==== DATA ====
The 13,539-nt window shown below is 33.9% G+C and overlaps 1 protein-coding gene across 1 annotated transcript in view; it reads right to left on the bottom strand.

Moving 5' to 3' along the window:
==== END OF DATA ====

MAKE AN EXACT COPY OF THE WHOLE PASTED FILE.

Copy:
The 13,539-nt window shown below is 33.9% G+C and overlaps 1 protein-coding gene across 1 annotated transcript in view; it reads right to left on the bottom strand.

Moving 5' to 3' along the window: